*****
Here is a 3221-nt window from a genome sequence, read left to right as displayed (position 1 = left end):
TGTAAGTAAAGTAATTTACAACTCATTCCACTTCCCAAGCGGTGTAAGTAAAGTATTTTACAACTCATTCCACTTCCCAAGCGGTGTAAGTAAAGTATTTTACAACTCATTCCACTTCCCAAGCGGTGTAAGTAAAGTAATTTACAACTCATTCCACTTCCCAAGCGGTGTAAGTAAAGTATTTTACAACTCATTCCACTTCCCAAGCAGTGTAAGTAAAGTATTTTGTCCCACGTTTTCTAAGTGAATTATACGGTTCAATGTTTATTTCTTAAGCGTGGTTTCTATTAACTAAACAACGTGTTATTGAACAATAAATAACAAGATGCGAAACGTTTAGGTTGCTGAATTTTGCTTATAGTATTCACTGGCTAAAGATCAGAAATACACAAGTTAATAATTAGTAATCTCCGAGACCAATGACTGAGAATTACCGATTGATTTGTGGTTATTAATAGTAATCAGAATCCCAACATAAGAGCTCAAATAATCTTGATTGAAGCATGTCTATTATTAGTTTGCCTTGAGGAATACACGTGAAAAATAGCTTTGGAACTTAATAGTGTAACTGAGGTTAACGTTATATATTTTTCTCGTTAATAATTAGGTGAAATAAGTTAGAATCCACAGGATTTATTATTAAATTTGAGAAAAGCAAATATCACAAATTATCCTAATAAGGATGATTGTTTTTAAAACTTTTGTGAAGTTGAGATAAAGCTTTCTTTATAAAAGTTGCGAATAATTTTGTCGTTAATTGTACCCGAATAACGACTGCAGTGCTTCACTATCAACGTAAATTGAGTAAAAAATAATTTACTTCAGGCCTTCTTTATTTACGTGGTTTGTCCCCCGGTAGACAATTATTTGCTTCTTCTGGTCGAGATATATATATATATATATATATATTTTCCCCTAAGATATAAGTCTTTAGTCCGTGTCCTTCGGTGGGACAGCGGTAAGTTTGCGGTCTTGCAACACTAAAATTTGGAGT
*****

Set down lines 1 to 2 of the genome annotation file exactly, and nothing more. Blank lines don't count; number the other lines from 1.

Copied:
Here is a 3221-nt window from a genome sequence, read left to right as displayed (position 1 = left end):
TGTAAGTAAAGTAATTTACAACTCATTCCACTTCCCAAGCGGTGTAAGTAAAGTATTTTACAACTCATTCCACTTCCCAAGCGGTGTAAGTAAAGTATTTTACAACTCATTCCACTTCCCAAGCGGTGTAAGTAAAGTAATTTACAACTCATTCCACTTCCCAAGCGGTGTAAGTAAAGTATTTTACAACTCATTCCACTTCCCAAGCAGTGTAAGTAAAGTATTTTGTCCCACGTTTTCTAAGTGAATTATACGGTTCAATGTTTATTTCTTAAGCGTGGTTTCTATTAACTAAACAACGTGTTATTGAACAATAAATAACAAGATGCGAAACGTTTAGGTTGCTGAATTTTGCTTATAGTATTCACTGGCTAAAGATCAGAAATACACAAGTTAATAATTAGTAATCTCCGAGACCAATGACTGAGAATTACCGATTGATTTGTGGTTATTAATAGTAATCAGAATCCCAACATAAGAGCTCAAATAATCTTGATTGAAGCATGTCTATTATTAGTTTGCCTTGAGGAATACACGTGAAAAATAGCTTTGGAACTTAATAGTGTAACTGAGGTTAACGTTATATATTTTTCTCGTTAATAATTAGGTGAAATAAGTTAGAATCCACAGGATTTATTATTAAATTTGAGAAAAGCAAATATCACAAATTATCCTAATAAGGATGATTGTTTTTAAAACTTTTGTGAAGTTGAGATAAAGCTTTCTTTATAAAAGTTGCGAATAATTTTGTCGTTAATTGTACCCGAATAACGACTGCAGTGCTTCACTATCAACGTAAATTGAGTAAAAAATAATTTACTTCAGGCCTTCTTTATTTACGTGGTTTGTCCCCCGGTAGACAATTATTTGCTTCTTCTGGTCGAGATATATATATATATATATATATATTTTCCCCTAAGATATAAGTCTTTAGTCCGTGTCCTTCGGTGGGACAGCGGTAAGTTTGCGGTCTTGCAACACTAAAATTTGGAGT